Siobhan meanwhile, gets involved in a couple of things that aren’t really cases but end up dragging her into one. First, she starts doing a favor for a couple she knew years ago when their daughter was raped and later committed suicide. Now their younger daughter has gone missing and they fear the worst. Also, there’s a couple of skeletons uncovered in Fleshmarket Alley that have an interesting story to tell. One thing leads to another and Siobhan becomes involved in a murder investigation that while not connected to Rebus’ keeps the two of them brushing into one another at interesting points.

We also get to see Big Ger for a few minutes, and isn’t that always fun?

There’s some odd tension between Rebus and Siobhan in these pages — something that feels natural, organic. They’re not as static as Spenser and Hawk (for one bad example), with differing goals, aspirations, etc. It’s good to see this dimension to their relationship, really. It makes be believe in them more.

Dark, tangled, well-paced, oddly timely for something written over a decade ago, and so wonderfully constructed that you really can’t believe it when all the pieces start to fall in place. Fleshmarket Alley/Close is just one more bit of evidence that Ian Rankin is a master of his craft.

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4 Stars
2018 Library Love Challenge

Born to the Blade 1.4: The Gauntlet by Michael Underwood: Kris’ opportunity finally knocks in the most satisfying episode yet.

The GauntletThe Gauntlet

by Michael R. Underwood
Series: Born to the Blade, #1.4

Kindle Edition, 53 pg.
Serial Box, 2018
Read: May 10, 2018
Since Episode One, we’ve been waiting for this: Kris Denn of Rumika facing the gauntlet. A series of 6 duels against the members of the Warders Circle of Twaa-Fei to gain a seat at the table for Rumika. Failure here means a decade (or so) before the next potential warder from Rumika has an opportunity. That’s pretty much the whole episode in a nutshell — can Kris make it?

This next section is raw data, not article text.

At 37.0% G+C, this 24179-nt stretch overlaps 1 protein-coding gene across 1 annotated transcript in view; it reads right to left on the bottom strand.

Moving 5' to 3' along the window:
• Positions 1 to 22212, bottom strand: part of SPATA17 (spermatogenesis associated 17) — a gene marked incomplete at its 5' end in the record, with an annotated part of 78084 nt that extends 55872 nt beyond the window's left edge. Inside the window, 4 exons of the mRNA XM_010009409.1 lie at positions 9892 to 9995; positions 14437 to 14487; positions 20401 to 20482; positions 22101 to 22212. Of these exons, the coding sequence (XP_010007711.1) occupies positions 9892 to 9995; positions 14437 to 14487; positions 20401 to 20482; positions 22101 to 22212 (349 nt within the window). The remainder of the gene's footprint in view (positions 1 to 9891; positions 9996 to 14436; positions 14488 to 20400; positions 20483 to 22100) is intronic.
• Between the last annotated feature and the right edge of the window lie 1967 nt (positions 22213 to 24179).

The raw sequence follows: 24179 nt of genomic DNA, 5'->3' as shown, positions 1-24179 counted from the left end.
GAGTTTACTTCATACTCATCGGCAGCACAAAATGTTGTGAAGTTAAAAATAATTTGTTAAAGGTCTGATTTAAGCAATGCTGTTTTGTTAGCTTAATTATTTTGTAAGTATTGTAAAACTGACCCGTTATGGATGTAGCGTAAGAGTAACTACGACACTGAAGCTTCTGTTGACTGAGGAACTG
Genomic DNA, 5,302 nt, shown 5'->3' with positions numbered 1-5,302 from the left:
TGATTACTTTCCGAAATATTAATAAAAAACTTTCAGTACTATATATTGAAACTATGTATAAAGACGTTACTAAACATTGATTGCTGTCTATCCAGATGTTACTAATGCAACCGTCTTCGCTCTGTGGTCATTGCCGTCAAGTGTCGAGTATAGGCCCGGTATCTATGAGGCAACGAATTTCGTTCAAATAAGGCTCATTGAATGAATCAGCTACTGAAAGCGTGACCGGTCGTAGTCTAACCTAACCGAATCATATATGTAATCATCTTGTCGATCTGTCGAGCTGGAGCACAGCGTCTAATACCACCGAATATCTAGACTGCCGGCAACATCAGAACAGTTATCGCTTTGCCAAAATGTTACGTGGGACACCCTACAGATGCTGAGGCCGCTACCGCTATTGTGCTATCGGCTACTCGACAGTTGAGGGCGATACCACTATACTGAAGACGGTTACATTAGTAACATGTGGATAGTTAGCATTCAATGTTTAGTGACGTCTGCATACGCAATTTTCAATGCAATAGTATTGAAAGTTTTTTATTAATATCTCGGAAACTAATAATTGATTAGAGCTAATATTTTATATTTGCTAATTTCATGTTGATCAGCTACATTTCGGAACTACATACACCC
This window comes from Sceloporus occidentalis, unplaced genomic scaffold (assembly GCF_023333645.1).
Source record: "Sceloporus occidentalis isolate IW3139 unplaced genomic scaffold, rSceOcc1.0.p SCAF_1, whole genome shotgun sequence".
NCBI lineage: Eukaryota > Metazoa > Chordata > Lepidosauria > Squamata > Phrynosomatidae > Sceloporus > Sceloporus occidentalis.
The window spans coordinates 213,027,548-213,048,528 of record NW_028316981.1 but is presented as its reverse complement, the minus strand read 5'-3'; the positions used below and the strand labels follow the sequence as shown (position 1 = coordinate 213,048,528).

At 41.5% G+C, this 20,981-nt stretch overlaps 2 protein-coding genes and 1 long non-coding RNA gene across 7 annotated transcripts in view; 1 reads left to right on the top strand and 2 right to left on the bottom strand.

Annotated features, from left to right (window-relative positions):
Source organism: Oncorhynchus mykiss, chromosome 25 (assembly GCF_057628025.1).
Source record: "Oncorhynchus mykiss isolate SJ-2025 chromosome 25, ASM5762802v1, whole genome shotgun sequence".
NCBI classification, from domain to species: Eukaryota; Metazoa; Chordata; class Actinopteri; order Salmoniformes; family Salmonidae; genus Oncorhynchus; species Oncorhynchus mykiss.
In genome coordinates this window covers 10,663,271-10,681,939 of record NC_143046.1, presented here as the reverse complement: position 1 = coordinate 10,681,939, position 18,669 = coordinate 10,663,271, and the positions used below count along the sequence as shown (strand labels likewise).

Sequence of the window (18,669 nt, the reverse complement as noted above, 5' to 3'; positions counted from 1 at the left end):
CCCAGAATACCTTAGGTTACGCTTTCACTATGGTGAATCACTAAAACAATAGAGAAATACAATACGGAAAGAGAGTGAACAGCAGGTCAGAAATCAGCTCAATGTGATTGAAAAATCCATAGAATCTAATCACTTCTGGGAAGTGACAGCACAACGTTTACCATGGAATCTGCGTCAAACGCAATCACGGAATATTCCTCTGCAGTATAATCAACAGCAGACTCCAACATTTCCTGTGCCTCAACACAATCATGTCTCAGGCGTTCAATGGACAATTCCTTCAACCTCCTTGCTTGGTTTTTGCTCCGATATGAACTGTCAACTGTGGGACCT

Ultimately, I don’t think anyone will be shocked at the outcome — it’s about the journey, how the outcome is reached. Underwood nails it. A couple of weeks ago, I linked to a piece he wrote about how fight scenes can reveal character (he also tweeted about it this week), and this episode is him displaying that theory in practice. It really works — not only do we get a better idea about who Kris is, but we get a better understanding of the other Warders. Sure, we may not actually learn anything about Lavinia and Ojo — we just get more evidence of what we already know — but there are other duels.

This is longer than the previous two episodes — and it helped. The extra length gave things a chance to happen. I assume that’s not something we’ll see next week, but I can hope, right?

I’ve liked the previous episodes enough to justify the purchase of the season and to keep going, but I just flat-out liked this one. Good fight scenes, good character moments and the plot moves ahead. Where this goes next, I’m not sure, but having concluded this initial arc, I’m ready to see it. These authors took their time establishing this world, and carefully built up to this point and what lies beyond. I’m looking forward to see what else comes on this foundation.

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4 Stars

Born to the Blade 1.1: Arrivals by Michael Underwood: The Start of a Promising Series

ArrivalsArrivals

by Michael R. Underwood
Series: Born to the Blade, #1.1

Kindle Edition, 61 pg.
Serial Box, 2018
Read: April 21, 2018

Publisher’s Blurb: